It was a long short week
Like I said, 14 stumps on Tuesday and me thinking, for the first seven, the before-lunch seven, that I liked pulling stumps. When you're pulling stumps, the medium stumps where they're not big enough to hire in a machine and not small enough to just hit with a shovel and where you gottas do it by hand (trying not to hit the rose bush that’s behind you or the house foundation with the wide side of the pick axe), people leave you alone.
A lot of jobs, your co-workers or your bosses will decide that what you're doing is more interesting than whatever they were doing or thinking about doing, so they'll come and watch you. Which is fine, right, let them watch. But then they start kibitzing, like running seven different mutually exclusive possible scenarios for how you could go about doing what you were working at doing, before they came to watch and how they would think what maybe you ought to do is. But there's always the option of giving them the job, stepping aside and saying, why’n’t you show me. And no one wants to be given a stump, so nobody comes to watch.
It's mostly brute strength, with a medium stump. You have a shovel and an iron bar and a pick axe or a maddoxs and you rotate them. Digging, spiking, choping, and then you step on it, try to wiggle it to see where the tensions are running out into the ground. You stop and squat back on your heels and stare at the stump. As if you're waiting it out, playing chess with it or staring it down. And nobody says, hey, get to work you lazy bastard, because stumps are hard work and besides if you’re so crazy to take on a row of stumps in a rock bed, then maybe you’re crazy enough to scare them out of the ground.
Sometimes the home owners come and watch. Mostly because they can't believe the brutality of it and they hired you thinking that, really, this stump is the stump from hell and will be around longer than sin and poverty. And then they see you, dirt from finger nails to elbows, getting down on your knees, on the ground grabbing this thing in its hole with two hands and twisting until something snaps. Sounds like a broken neck. You pull it up, hold it up like it was a giant’s head just removed.
So for the first seven, I’m enjoying this. And then for the second seven I'm thinking, why couldn't we leave this tree damn well standing? By 14 I was thinking that at 15 I was just going to lay down and die defeated. But I was done and went to hobbling around carrying out the crippled up chores of the end of the day.
That was Tuesday. Wednesday we start working on the bluff above the port of Port Angeles, topping off the trees blocking out the view of the Strait. You can't cut more than 30 percent off the trees or they die and if they die, their roots don't hold the bank bluff there and the neighborhood will wash down into the water. And you can't just drop the tops down to the 50, 60, and 80 foot bottom of the bluff, because they'll dry up, dead, and that's a fire hazard. And if the trees along the bluff all burn, the roots won’t . . . so you pull out or pack out everything you cut.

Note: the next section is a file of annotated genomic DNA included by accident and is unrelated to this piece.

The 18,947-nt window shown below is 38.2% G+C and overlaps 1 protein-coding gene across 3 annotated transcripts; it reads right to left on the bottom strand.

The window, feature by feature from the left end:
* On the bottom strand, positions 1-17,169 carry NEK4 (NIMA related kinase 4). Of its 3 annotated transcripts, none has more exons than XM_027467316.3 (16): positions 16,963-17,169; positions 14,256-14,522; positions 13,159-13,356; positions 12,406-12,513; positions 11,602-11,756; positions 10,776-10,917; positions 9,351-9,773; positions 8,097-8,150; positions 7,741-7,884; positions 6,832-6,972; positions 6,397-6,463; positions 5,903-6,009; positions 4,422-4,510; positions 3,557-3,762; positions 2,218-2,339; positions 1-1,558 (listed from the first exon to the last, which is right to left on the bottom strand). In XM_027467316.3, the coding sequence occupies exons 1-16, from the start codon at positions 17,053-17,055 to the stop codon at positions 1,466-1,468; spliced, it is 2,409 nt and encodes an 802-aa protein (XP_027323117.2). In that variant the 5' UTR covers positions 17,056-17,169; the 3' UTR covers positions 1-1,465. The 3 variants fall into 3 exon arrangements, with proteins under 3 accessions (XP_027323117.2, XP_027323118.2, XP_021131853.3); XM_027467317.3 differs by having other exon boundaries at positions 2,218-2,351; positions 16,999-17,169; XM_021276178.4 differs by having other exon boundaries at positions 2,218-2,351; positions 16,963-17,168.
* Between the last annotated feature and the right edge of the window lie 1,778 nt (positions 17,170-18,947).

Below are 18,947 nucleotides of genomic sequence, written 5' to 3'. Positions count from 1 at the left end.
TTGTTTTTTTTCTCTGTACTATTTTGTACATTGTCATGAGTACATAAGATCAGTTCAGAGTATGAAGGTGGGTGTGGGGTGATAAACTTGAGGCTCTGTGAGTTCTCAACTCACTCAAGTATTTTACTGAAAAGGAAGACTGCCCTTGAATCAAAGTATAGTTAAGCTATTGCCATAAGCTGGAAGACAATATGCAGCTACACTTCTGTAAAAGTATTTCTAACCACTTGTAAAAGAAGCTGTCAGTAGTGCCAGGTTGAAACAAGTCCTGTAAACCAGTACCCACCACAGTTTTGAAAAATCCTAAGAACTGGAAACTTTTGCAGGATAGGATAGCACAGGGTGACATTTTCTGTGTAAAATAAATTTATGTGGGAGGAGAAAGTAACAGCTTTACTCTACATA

We rig up the ropes and climbing harnesses and two of our guys climb down the drop off. I think this is called a Plake hitch, he says, Don't remember. It's a climbing knot. If you know this knot, you can climb. You can use it to climb up or down. It feels a little like show-'n'-tell and I don't want to climb. At all. So this looks a little silly, but the knot is pretty interesting. I’ve seen it tied at least 20 times, and I can't figure out how it works. Dear God, I think later as I try to tie it myself, what did they do when they only had one-directional knots?
So they climb down and over, leaning against the knot and feeding themselves down the rope to a tree to climb up into. I spend the day feeding them ropes and tools and pulling out brush with an extended out pole – it looks like I'm marlin fishing and catching trees – and when the other guy on the telescoping lift pulls in to the bank with a basket full of brush he tips them over the edge to me. I pile the brush pulled up and the brush dropped down and drag around the house to the yellow chipper parked in the driveway.
We do this for 11 and a half hours. Don't quite finish, so the next day we come back and start again only the one guy quits. So we don't have him and it takes longer than it's supposed to, which may mean the company didn't make any money and every one wants to know but doesn't want to say they want to know what went wrong.
My sister points out, in a mix of disbelief and distain, that I'm falling asleep at nine.
When I wake up, at six or six thirty, I do the catalouge of pain. I notice what hurts, what hurts now that didn't yesterday morning or last night, and what hurts where I don't know why it hurts. Ankles? I say, how'd I strain my ankles. I think about it for a few minutes before I remember the standing for 11 hours on the slope that drops into the bluff.
Thursday I do mostly clean up and Friday I deadwood. Deadwooding's nice because when you're done the homeowner passes your tree, does a double take and says wow. I spend most of the morning deadwooding a fir, Japanese bonsai folding saw folded in my pocket and the large hand clippers out working. Snipping up one side of the limbs and back the other, blade flat against the tree. The second tree is something I can't name with flowers, thorns, and leaves that like to crumble so when I crawl out almost finished at the call for picking-up-time-before-quitting-time, I all clawed and scratched the hell up. The owner lady says wow, those look really nice, which is nice. I pluck a thorn out of the side of my skull, brush the dead leaves off my neck, get a shot of water and think I'm glad it's done.